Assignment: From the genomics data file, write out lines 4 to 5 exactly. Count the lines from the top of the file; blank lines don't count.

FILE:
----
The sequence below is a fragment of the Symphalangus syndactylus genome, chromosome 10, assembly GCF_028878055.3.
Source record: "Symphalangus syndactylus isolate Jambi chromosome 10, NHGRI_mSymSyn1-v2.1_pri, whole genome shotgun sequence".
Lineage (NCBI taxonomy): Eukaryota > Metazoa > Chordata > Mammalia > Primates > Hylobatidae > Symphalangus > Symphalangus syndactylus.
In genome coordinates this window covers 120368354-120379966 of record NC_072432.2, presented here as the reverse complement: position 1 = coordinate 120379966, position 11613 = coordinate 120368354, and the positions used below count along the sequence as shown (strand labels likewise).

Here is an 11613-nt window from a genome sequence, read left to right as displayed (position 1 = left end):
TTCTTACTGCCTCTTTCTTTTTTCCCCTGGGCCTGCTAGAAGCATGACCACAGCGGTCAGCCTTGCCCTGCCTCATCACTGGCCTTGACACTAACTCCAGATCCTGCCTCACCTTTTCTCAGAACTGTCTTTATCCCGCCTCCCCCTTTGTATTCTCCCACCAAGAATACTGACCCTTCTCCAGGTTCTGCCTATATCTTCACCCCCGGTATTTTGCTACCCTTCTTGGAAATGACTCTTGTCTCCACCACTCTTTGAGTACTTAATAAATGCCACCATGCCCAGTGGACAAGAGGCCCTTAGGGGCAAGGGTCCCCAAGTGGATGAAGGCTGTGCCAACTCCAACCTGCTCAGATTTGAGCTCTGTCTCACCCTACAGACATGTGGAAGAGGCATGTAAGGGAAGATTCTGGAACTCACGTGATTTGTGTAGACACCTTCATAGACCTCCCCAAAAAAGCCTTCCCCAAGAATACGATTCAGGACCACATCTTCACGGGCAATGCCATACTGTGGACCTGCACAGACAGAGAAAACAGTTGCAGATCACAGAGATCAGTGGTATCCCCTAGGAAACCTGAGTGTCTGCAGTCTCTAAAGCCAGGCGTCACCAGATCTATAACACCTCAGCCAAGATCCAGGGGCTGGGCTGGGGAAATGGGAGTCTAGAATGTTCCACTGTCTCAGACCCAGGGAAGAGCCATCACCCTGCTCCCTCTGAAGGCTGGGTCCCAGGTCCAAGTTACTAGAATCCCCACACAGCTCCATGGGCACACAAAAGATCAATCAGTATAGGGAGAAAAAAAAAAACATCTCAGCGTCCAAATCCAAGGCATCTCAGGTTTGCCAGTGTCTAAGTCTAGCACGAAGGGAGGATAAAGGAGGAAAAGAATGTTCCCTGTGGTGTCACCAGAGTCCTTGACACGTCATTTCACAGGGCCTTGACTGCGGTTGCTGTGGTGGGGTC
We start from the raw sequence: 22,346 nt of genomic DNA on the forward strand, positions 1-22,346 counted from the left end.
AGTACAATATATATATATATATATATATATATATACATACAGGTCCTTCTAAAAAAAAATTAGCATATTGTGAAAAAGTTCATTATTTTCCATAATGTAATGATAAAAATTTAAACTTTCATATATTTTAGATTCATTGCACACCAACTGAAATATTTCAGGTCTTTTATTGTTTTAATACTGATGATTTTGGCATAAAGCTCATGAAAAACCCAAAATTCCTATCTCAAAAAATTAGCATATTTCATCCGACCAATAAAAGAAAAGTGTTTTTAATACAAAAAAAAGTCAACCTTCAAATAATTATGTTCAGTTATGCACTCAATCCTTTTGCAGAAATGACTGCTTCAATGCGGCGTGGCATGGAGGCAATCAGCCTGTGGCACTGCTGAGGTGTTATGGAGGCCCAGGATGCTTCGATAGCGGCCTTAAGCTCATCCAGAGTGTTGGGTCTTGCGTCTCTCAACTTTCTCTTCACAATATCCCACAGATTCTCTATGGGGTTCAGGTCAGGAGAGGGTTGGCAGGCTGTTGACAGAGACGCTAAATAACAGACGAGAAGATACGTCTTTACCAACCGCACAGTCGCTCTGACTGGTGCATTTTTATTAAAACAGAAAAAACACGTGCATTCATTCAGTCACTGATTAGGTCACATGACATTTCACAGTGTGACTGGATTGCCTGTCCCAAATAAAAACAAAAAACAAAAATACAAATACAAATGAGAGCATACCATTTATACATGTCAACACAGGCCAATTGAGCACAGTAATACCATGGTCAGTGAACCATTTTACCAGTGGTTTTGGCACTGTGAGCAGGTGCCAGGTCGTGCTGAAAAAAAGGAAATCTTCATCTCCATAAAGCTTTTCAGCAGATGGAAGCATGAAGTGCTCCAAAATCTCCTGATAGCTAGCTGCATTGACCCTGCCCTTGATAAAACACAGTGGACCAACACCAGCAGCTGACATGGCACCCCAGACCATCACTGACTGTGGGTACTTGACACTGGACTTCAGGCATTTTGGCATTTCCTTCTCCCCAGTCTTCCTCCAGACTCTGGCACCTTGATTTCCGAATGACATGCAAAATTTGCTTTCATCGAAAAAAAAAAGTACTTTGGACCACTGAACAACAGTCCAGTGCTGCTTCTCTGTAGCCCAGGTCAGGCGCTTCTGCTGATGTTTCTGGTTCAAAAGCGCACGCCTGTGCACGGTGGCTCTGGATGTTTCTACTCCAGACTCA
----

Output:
In genome coordinates this window covers 120368354-120379966 of record NC_072432.2, presented here as the reverse complement: position 1 = coordinate 120379966, position 11613 = coordinate 120368354, and the positions used below count along the sequence as shown (strand labels likewise).

Here is an 11613-nt window from a genome sequence, read left to right as displayed (position 1 = left end):